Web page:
An organic medjool date, Pitted Snack Pack provides 3 grams of fiber, which accounts for 11% of your daily recommended intake. Skipping the chalky fiber supplements and sneaking in some dates instead is a gentle and natural way to show a pregnant woman’s bowels some love. Trust us, she would much prefer to skip the constipation than be surprised with a dozen red roses any day of the week.
Dates are chock-full of pregnancy-friendly nutrients
If you have ever dreamed about finding a food that is loaded with important nutrients that support a developing baby that also satisfies a sweet tooth, then you are about to have your fantasy become a reality. Medjool dates naturally contain many important nutrients that are needed in higher amounts during pregnancy, including folate, choline, iron, and magnesium according to the USDA (3). Eating an organic medjool date, Pitted Snack Pack daily along with a prenatal vitamin is a yummy way to ensure that mama is getting the right nutrition to support a growing baby in a simple and sweet way.
Dates can support a healthy labor
While pregnancy can be a beautiful time in a woman’s life, sometime during the third trimester many women will start griping that she is SO ready to go into labor. While there are many myths surrounding ways to induce labor, eating dates has some real scientific data supporting their consumption. Specifically, eating dates has been shown to increase cervical ripening.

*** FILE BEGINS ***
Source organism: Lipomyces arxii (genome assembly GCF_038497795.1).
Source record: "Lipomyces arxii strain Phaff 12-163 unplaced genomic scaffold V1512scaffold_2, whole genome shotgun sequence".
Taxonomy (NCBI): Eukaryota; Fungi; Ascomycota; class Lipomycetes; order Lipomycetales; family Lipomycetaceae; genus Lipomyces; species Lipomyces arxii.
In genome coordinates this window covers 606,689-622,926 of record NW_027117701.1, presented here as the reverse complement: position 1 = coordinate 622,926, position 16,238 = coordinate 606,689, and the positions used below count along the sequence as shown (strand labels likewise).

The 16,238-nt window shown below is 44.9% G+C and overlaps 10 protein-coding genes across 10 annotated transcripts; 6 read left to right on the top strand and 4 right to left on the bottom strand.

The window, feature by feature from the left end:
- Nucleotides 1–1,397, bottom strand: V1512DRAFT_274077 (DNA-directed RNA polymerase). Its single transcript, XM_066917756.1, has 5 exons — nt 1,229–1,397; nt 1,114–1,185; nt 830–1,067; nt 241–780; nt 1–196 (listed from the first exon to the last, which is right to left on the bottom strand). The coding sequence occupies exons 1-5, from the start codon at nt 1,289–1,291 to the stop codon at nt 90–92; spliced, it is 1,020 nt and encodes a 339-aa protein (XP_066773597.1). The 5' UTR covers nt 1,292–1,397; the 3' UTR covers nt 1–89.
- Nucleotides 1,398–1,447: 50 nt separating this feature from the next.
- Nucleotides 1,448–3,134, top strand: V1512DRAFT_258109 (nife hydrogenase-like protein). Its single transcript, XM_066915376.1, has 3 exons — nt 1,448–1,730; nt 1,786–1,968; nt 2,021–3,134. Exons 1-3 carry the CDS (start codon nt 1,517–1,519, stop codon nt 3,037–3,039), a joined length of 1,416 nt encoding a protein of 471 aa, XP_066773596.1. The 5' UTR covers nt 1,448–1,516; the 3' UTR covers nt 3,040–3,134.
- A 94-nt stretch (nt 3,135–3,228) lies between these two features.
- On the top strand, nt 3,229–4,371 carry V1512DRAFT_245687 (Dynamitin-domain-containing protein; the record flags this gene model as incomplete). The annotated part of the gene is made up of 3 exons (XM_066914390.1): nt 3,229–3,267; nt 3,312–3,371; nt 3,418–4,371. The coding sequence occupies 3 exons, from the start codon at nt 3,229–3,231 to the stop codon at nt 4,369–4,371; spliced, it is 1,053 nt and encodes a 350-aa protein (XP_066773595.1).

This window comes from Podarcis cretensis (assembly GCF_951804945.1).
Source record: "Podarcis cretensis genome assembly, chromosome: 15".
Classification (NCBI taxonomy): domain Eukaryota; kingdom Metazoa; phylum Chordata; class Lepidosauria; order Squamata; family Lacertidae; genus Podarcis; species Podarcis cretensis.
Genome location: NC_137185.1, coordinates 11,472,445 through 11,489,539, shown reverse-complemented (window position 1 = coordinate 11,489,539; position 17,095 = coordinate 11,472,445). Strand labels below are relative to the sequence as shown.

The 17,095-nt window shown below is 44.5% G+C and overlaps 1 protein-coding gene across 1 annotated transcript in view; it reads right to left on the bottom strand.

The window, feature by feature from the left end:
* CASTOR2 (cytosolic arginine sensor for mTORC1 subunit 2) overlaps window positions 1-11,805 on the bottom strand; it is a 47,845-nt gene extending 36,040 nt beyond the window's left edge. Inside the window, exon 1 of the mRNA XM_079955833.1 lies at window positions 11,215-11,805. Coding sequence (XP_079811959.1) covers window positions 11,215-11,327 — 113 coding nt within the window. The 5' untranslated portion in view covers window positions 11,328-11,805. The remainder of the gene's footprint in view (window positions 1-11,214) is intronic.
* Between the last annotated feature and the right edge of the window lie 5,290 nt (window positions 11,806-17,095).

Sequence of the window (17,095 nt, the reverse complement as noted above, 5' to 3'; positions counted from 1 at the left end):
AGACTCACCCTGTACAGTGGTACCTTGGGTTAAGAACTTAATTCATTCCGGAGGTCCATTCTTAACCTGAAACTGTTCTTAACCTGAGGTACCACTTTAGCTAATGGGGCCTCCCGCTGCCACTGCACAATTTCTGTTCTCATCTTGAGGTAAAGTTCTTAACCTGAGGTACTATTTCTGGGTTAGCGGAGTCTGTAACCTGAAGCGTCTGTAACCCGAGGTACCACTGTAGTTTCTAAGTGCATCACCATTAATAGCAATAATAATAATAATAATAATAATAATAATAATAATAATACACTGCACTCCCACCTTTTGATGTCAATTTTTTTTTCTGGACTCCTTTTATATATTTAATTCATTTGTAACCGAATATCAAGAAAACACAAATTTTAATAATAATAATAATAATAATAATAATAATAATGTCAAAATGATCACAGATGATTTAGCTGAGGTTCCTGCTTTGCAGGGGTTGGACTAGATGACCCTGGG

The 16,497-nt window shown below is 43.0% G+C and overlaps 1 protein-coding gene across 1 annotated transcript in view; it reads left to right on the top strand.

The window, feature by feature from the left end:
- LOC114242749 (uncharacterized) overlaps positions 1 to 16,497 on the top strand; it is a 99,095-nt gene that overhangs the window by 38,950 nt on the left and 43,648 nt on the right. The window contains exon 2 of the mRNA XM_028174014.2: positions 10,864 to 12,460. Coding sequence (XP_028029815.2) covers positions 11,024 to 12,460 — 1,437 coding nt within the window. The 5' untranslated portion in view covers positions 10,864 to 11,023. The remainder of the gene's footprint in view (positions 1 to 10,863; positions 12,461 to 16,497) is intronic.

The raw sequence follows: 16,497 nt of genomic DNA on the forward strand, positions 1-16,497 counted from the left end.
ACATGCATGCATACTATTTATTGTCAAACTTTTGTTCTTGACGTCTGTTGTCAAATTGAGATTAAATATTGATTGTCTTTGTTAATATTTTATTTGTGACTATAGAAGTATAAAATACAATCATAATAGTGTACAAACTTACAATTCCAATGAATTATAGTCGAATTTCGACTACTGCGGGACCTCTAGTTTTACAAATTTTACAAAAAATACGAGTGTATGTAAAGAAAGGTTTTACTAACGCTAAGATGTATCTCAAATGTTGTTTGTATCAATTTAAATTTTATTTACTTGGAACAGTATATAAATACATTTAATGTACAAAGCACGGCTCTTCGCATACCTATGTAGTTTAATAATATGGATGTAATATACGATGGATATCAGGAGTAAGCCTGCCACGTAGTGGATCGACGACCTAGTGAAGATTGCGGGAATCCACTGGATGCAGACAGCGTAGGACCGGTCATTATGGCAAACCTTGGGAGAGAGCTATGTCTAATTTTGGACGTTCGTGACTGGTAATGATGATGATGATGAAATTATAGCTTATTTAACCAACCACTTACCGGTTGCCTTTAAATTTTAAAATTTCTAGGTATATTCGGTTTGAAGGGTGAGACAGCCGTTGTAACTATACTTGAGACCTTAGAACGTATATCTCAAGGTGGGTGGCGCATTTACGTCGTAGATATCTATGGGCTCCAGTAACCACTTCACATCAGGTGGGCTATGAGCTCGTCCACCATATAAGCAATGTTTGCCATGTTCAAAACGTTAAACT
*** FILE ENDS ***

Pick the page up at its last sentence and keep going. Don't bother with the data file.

Let’s start understanding the concept of cervical ripening by going back to sex-ed 101 and understanding what a cervix is: a tissue that connects the birth canal to the uterus. The cervix needs to ripen, or become softer, in order for labor to take place. No cervical ripening, no labor!
When mama reaches the point where she is done with her pregnancy with a capital D, she may want to start bumping up her daily date consumption.
Why, you ask? Data has found that eating around 70 grams of dates per day (equal to approximately 5 Joolies medjool dates per day) in late pregnancy may increase cervical ripening (4). “It is recommended for pregnant women to consume dates to help with cervical ripening, particularly in the last weeks of gestation’, according to an article published in the Journal of Midwifery and Reproductive Health (5).